Tag Archives: Mary

Heroes

 

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Last evening the “Women in Waiting” workshop series began with a friendly but rough start. People were stressed from difficult lives of juggling children, jobs, court cases and memories. A couple arrived late and some were no shows – or so we thought.

The contemplation part got off to a belated start with a rushed quiet time. We listened to some soft Taize music and breathed or not breathed, as was our need. I gave them the heads up that the instrumental piece was 5 minutes long. It was a good way to re-orient us from our busy lives and the long commute to get there. Amidst sisterly annoyance, hugs and ‘no you’re not late’, joie de vivre begins.

Much of the contemplation time was taken up by telling the stories of women. We imagined ourselves into the life story of Mary the mother of Jesus. She was a devout Jew. Her life was difficult too. We recognized her courage in telling the angel that she would willingly bear God’s Son. She found comfort in her visit with Elizabeth who was pregnant miraculously in her old age (as prophesied). We talked of her feelings atop that donkey at almost 9 months pregnant and finding no place to give birth right away. We see her mystified when Jesus at 12 years old teaches in the synagogue. Her grief was discussed when she was present at the cross and the strangeness and joy she must have experienced at the resurrection. We recalled that Jesus had asked John to look after her.

The conversation progressed to a recognizing of more modern heroes: Malala, Queen Elizabeth II, Gabby Giffords. The name of Anne Frank was raised and a World War II personal family story was told. I thought of Corrie Ten Boom, Teresa of Calcutta, and Teresa of Avila, Julianna of Norwich, Kim Campbell, Adrienne Clark, Alison Redford… All were women with feet of clay – some celebrated, some not so much. Our desire as women of seemingly ordinary lives is to live well, to flourish, and to be heroes if only of our own stories.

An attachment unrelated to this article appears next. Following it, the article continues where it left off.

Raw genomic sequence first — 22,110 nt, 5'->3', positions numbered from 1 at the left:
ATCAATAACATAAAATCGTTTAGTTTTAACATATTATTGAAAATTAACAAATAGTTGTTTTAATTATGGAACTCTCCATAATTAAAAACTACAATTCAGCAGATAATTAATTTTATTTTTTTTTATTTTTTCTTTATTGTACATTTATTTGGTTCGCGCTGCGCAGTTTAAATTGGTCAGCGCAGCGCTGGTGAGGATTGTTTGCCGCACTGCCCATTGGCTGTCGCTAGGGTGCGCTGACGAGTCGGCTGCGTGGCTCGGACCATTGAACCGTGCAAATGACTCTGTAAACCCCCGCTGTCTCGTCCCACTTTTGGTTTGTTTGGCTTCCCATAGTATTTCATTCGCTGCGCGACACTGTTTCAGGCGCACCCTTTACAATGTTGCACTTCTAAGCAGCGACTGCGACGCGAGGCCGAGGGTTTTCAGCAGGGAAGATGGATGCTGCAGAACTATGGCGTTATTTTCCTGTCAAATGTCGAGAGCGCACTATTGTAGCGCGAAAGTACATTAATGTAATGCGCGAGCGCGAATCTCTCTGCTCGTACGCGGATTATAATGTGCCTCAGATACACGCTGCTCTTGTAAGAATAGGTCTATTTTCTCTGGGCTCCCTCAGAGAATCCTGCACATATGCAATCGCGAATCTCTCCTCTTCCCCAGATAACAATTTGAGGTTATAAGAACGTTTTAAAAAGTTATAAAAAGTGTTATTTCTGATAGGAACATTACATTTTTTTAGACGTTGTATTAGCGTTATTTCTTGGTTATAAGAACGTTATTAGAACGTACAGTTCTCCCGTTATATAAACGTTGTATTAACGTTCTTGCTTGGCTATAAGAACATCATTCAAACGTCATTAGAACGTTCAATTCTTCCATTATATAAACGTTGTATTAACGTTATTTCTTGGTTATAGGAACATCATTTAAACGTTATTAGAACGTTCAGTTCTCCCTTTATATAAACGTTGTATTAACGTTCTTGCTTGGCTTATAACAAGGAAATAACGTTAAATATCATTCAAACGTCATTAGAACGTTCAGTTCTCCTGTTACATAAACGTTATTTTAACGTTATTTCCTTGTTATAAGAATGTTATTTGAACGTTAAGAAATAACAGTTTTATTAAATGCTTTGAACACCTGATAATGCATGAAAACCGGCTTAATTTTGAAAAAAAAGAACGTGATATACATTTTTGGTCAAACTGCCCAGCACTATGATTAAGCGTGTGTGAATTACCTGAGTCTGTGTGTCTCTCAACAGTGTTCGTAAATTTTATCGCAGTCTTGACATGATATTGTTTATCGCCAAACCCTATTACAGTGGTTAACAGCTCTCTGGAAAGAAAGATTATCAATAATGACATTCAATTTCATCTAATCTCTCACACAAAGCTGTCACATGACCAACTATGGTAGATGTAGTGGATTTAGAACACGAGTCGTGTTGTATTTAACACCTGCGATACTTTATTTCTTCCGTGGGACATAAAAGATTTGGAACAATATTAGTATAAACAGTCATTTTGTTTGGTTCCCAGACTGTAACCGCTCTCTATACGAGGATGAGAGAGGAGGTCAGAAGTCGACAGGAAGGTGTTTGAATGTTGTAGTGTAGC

The evening continued with more people arriving and being let in on stories and instructions. The ideas of saints and collagists and the era of Dadaism filled the excited air. Our times too are filled with uncertainty and turmoil. Some have life decisions in the hands of judges, of doctors and of counselors – and some of God (if not all).

We collaged women and shadows, text and flowers, colour, paper, images all a seamless mash-up of art mixed with life. Once there, no one wanted to leave. As I drove home tired and happy they chatted in the halls and dark driveway of the church. A Dieu dear ones – until next week.

Messy Christmas

“Are you ready to have the perfect Christmas? No? Don’t worry, you are in good company. The first Christmas was hardly perfect, so maybe the mess and muddle of an imperfect Christmas is the best situation in which to welcome.”  Roger Dawson SJ

As an oldest child in sibling order, I do not like messes.  I feel calm when things are clean, tidy and in place.  Paradoxically, as a collagist, a confusion of paper, paint and found objects are the tools of my trade.   Yet the experience of Christmas – that holy culmination of all that is good – is expected to be pretty close to perfection.

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Christmas Desk 2013 DS